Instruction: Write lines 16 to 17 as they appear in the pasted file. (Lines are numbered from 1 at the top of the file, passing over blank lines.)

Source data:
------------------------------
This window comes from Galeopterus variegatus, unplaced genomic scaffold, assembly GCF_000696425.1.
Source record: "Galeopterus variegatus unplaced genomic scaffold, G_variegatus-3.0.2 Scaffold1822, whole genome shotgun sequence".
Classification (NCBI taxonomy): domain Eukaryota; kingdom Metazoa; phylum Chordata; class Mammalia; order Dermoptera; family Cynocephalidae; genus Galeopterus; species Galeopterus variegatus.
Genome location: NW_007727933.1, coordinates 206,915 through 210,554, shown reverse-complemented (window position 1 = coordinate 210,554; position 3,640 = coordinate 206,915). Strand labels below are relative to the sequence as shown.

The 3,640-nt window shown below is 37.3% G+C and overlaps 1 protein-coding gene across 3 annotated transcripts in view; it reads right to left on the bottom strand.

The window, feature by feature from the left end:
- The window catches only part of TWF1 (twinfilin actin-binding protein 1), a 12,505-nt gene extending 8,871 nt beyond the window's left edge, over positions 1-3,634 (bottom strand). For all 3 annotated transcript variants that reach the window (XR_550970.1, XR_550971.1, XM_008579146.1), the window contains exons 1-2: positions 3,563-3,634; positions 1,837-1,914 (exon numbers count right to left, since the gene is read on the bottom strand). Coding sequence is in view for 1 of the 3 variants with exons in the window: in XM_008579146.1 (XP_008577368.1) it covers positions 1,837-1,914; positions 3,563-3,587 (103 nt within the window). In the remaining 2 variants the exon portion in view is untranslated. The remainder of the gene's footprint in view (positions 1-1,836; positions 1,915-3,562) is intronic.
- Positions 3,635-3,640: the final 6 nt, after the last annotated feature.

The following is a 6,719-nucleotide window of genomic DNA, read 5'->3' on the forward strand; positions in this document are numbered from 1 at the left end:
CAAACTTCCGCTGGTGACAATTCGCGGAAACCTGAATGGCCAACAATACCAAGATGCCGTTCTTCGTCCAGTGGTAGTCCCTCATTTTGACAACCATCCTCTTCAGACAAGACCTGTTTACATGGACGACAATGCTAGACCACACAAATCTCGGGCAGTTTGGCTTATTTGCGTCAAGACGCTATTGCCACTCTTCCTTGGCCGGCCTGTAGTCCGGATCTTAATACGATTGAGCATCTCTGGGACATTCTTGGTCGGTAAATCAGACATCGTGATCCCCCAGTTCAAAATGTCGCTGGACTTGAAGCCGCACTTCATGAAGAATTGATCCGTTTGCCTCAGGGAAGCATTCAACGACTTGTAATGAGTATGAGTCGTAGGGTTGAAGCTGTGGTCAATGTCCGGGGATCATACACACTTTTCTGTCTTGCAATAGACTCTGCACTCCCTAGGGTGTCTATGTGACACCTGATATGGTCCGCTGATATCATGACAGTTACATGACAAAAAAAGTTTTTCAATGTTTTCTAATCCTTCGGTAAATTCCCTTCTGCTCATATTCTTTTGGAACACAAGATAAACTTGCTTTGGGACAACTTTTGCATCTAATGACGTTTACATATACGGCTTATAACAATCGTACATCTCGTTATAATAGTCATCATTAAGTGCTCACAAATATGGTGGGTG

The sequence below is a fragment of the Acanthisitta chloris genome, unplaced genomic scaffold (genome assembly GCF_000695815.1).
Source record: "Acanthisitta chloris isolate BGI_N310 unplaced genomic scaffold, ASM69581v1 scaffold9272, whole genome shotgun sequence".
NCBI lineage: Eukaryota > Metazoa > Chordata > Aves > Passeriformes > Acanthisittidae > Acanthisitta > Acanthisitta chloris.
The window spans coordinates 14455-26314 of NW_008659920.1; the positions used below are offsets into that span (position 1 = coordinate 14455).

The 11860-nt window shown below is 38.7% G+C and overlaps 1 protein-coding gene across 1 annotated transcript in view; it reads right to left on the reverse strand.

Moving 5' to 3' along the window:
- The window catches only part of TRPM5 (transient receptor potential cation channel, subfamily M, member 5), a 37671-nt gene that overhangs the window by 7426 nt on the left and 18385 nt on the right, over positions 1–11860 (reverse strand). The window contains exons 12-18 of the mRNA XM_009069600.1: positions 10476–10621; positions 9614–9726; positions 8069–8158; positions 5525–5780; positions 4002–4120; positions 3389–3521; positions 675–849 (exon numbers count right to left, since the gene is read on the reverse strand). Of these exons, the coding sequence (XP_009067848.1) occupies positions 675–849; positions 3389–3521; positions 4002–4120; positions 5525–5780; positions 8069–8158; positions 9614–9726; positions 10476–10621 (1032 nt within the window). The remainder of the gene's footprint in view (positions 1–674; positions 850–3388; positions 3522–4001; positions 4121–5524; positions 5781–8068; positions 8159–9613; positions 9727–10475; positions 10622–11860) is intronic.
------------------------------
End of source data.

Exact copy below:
Moving 5' to 3' along the window:
- The window catches only part of TRPM5 (transient receptor potential cation channel, subfamily M, member 5), a 37671-nt gene that overhangs the window by 7426 nt on the left and 18385 nt on the right, over positions 1–11860 (reverse strand). The window contains exons 12-18 of the mRNA XM_009069600.1: positions 10476–10621; positions 9614–9726; positions 8069–8158; positions 5525–5780; positions 4002–4120; positions 3389–3521; positions 675–849 (exon numbers count right to left, since the gene is read on the reverse strand). Of these exons, the coding sequence (XP_009067848.1) occupies positions 675–849; positions 3389–3521; positions 4002–4120; positions 5525–5780; positions 8069–8158; positions 9614–9726; positions 10476–10621 (1032 nt within the window). The remainder of the gene's footprint in view (positions 1–674; positions 850–3388; positions 3522–4001; positions 4121–5524; positions 5781–8068; positions 8159–9613; positions 9727–10475; positions 10622–11860) is intronic.